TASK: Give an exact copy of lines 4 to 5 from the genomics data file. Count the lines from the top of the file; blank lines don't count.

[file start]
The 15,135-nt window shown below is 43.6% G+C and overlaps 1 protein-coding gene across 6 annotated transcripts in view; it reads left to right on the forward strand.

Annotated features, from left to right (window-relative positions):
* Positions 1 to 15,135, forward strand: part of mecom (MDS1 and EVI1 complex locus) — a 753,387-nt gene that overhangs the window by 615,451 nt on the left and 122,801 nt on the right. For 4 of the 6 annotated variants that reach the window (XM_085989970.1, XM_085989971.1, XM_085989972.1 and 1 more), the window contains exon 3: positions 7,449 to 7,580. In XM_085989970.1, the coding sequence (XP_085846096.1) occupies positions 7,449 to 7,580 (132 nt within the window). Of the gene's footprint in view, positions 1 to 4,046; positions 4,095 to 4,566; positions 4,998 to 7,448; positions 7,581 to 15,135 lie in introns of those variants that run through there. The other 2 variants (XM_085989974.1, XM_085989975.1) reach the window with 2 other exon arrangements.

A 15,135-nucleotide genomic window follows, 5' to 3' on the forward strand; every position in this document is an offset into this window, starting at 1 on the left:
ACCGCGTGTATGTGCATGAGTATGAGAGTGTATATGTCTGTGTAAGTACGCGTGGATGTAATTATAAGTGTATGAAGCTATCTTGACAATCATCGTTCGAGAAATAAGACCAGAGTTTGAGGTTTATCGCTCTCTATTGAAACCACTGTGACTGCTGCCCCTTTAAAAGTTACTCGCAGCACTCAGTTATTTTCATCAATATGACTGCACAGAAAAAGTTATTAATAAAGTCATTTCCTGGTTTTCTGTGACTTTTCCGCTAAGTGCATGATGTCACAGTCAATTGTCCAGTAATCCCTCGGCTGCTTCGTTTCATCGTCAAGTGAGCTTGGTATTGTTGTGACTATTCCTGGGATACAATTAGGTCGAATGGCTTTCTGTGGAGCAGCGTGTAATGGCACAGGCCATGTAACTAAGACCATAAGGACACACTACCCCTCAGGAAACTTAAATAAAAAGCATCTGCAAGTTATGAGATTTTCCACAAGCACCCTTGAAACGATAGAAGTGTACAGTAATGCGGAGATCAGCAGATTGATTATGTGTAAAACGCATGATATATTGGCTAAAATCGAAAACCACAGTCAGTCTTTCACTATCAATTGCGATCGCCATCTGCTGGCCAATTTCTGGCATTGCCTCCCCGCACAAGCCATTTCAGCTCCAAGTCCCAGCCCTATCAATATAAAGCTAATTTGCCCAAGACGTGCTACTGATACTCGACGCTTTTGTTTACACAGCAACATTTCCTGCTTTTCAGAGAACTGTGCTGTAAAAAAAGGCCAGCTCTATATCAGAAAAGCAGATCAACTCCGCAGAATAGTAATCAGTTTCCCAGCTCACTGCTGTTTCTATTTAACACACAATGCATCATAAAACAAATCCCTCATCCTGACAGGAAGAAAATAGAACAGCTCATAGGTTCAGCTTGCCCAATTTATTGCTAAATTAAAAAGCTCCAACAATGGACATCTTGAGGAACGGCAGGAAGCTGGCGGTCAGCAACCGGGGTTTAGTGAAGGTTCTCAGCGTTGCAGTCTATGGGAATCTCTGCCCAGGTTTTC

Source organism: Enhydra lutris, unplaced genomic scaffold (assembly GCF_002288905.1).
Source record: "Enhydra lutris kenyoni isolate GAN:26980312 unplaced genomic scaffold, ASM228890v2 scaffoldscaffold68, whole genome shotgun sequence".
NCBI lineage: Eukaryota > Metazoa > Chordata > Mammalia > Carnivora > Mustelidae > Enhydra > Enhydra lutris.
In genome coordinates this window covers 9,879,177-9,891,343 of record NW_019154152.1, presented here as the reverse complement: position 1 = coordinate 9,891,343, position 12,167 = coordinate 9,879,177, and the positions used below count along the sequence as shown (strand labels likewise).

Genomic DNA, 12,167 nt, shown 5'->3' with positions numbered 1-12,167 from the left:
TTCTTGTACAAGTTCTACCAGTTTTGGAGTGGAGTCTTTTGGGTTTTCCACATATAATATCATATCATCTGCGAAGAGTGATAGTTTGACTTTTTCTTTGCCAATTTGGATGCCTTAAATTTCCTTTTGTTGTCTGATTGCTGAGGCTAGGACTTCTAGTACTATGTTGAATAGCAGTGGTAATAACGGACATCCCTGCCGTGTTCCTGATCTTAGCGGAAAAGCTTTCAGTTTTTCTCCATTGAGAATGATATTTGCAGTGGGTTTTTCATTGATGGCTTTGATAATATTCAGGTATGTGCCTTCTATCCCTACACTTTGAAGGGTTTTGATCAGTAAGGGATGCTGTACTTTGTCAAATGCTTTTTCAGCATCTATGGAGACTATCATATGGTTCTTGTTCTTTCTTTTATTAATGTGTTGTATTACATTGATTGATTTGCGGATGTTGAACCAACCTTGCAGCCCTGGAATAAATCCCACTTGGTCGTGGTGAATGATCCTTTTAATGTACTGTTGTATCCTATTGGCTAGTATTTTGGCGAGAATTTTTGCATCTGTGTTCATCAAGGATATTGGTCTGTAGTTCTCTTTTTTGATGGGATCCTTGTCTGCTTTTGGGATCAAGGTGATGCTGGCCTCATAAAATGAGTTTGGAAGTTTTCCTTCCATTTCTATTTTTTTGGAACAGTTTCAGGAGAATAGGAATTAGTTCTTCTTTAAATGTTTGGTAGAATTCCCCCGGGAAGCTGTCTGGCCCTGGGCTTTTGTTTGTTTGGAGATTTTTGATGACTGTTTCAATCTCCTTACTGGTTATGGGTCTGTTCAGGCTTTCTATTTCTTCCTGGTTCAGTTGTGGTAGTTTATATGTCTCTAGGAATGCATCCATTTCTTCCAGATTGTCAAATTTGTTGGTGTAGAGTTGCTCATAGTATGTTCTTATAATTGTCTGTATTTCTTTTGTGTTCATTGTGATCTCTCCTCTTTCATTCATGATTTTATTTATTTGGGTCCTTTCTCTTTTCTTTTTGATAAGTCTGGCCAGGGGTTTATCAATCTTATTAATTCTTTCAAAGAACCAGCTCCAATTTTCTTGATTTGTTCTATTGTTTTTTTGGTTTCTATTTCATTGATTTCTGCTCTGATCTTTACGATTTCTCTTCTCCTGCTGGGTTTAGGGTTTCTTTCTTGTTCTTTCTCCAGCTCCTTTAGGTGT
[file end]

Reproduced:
A 15,135-nucleotide genomic window follows, 5' to 3' on the forward strand; every position in this document is an offset into this window, starting at 1 on the left:
ACCGCGTGTATGTGCATGAGTATGAGAGTGTATATGTCTGTGTAAGTACGCGTGGATGTAATTATAAGTGTATGAAGCTATCTTGACAATCATCGTTCGAGAAATAAGACCAGAGTTTGAGGTTTATCGCTCTCTATTGAAACCACTGTGACTGCTGCCCCTTTAAAAGTTACTCGCAGCACTCAGTTATTTTCATCAATATGACTGCACAGAAAAAGTTATTAATAAAGTCATTTCCTGGTTTTCTGTGACTTTTCCGCTAAGTGCATGATGTCACAGTCAATTGTCCAGTAATCCCTCGGCTGCTTCGTTTCATCGTCAAGTGAGCTTGGTATTGTTGTGACTATTCCTGGGATACAATTAGGTCGAATGGCTTTCTGTGGAGCAGCGTGTAATGGCACAGGCCATGTAACTAAGACCATAAGGACACACTACCCCTCAGGAAACTTAAATAAAAAGCATCTGCAAGTTATGAGATTTTCCACAAGCACCCTTGAAACGATAGAAGTGTACAGTAATGCGGAGATCAGCAGATTGATTATGTGTAAAACGCATGATATATTGGCTAAAATCGAAAACCACAGTCAGTCTTTCACTATCAATTGCGATCGCCATCTGCTGGCCAATTTCTGGCATTGCCTCCCCGCACAAGCCATTTCAGCTCCAAGTCCCAGCCCTATCAATATAAAGCTAATTTGCCCAAGACGTGCTACTGATACTCGACGCTTTTGTTTACACAGCAACATTTCCTGCTTTTCAGAGAACTGTGCTGTAAAAAAAGGCCAGCTCTATATCAGAAAAGCAGATCAACTCCGCAGAATAGTAATCAGTTTCCCAGCTCACTGCTGTTTCTATTTAACACACAATGCATCATAAAACAAATCCCTCATCCTGACAGGAAGAAAATAGAACAGCTCATAGGTTCAGCTTGCCCAATTTATTGCTAAATTAAAAAGCTCCAACAATGGACATCTTGAGGAACGGCAGGAAGCTGGCGGTCAGCAACCGGGGTTTAGTGAAGGTTCTCAGCGTTGCAGTCTATGGGAATCTCTGCCCAGGTTTTC